Of course i am not familiar with most of the plants here but they are all lovely. We have many swallowtails but not like your black, and we have also those sulfur and whites, which elude my camera. I am curious about those fiddleheads, haven't heard of those! So they are eaten, what part of the plant are they. Your link is not active, i have to read it to see what happened. Thanks Carol. God Bless and happy weekend. I miss your post, how are you?

catmint said...

Hi Carol, I haven't visited for a while, and everything is looking as magical as ever. With your camera you even manage to make the Cabbage White butterfly look lovely! And how you trained that Field Sparrow to pose just so, with the light behind her, is a mystery to me. And the shot underneath the sparrow with the multi-trunked white barked tree in the middle of the other trees and shrubs is just perfect. cheers, catmint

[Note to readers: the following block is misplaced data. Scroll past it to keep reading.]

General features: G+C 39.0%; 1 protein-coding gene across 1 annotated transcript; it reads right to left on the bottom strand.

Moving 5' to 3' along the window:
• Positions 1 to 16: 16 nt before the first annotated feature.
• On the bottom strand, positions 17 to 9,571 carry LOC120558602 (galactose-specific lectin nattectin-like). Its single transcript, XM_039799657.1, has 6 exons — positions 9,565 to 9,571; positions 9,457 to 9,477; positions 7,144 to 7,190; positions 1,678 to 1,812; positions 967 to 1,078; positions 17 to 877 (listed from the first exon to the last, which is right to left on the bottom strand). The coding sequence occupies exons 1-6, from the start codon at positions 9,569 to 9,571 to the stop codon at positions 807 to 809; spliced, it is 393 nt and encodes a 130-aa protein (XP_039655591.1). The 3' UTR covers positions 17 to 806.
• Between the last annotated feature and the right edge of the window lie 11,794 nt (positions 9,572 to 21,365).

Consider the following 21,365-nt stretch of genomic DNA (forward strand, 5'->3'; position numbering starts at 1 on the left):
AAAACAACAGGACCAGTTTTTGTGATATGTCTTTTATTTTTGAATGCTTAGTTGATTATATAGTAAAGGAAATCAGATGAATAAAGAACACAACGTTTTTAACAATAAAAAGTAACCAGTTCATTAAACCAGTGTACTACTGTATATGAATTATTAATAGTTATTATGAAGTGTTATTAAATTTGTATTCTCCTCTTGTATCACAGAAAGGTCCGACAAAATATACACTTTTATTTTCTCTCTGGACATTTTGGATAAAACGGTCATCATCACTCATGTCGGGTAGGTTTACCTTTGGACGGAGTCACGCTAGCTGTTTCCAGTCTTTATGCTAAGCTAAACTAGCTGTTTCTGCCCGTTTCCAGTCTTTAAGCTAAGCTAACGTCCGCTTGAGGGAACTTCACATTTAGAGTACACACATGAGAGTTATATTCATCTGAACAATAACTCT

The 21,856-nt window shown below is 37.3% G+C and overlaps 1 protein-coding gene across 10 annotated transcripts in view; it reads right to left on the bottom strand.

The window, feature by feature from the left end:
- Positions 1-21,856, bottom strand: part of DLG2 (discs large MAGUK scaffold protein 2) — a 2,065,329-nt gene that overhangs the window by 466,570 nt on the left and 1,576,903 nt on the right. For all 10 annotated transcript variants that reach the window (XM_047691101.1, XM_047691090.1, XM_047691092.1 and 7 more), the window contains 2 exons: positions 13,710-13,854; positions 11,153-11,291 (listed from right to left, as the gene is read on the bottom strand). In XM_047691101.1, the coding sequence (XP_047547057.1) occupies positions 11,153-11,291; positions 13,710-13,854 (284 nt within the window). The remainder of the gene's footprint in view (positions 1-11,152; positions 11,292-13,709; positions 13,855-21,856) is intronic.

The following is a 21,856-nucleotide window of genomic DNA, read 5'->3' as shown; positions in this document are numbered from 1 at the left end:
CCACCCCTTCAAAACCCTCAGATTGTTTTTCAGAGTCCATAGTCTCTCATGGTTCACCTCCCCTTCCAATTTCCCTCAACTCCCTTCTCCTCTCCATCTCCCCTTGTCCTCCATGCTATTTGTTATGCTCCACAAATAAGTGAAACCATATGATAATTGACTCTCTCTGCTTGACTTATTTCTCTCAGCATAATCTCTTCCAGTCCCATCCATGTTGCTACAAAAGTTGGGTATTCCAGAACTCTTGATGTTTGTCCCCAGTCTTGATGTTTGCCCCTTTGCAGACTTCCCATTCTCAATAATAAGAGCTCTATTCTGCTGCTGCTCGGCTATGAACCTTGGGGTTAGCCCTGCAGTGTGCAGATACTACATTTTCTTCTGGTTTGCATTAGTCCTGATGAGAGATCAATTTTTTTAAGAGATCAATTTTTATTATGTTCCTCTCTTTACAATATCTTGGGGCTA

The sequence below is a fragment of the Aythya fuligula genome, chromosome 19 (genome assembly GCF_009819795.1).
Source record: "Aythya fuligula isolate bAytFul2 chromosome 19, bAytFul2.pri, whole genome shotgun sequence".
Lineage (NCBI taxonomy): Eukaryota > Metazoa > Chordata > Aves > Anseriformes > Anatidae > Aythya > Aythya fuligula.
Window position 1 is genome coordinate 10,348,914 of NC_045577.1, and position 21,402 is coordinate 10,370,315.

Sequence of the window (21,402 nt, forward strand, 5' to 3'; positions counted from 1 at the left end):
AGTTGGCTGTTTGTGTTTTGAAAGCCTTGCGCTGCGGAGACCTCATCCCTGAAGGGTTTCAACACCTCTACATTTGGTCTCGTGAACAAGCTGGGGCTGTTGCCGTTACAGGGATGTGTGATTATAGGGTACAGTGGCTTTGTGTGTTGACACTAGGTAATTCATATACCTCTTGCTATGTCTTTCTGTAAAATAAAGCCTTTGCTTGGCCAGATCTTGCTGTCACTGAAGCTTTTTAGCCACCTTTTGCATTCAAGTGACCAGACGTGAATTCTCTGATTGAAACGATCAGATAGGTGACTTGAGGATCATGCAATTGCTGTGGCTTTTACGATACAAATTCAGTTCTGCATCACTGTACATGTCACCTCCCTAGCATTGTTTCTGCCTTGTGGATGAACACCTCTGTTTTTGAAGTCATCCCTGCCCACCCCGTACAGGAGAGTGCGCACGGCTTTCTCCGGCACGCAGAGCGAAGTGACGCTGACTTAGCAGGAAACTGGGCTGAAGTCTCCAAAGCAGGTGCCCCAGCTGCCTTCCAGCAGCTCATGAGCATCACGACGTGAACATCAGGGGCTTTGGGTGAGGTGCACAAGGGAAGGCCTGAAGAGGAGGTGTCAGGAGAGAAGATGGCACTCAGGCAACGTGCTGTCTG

Carol said...

Thank you Everyone!! I so appreciate your words.

Jane and Lance ~ You need not covet my successes here, for truly they are all survivors and it is due to their own merit. I must confess to having a garden of thugs for the most part and any jewels that linger here are clever enough to evade the prolific invasives. The tiny flowers belong to a low growing ground cover not a bulb. I do have those sweet Chionodoxa too. I know the Cabbage White is a most unwelcome guest in our veggie gardens. I fear for my tiny brassicas!

Diana, I do not think it is Toadflax . . . at least not the varieties I have seen. Thank you for your suggestion though. ;>)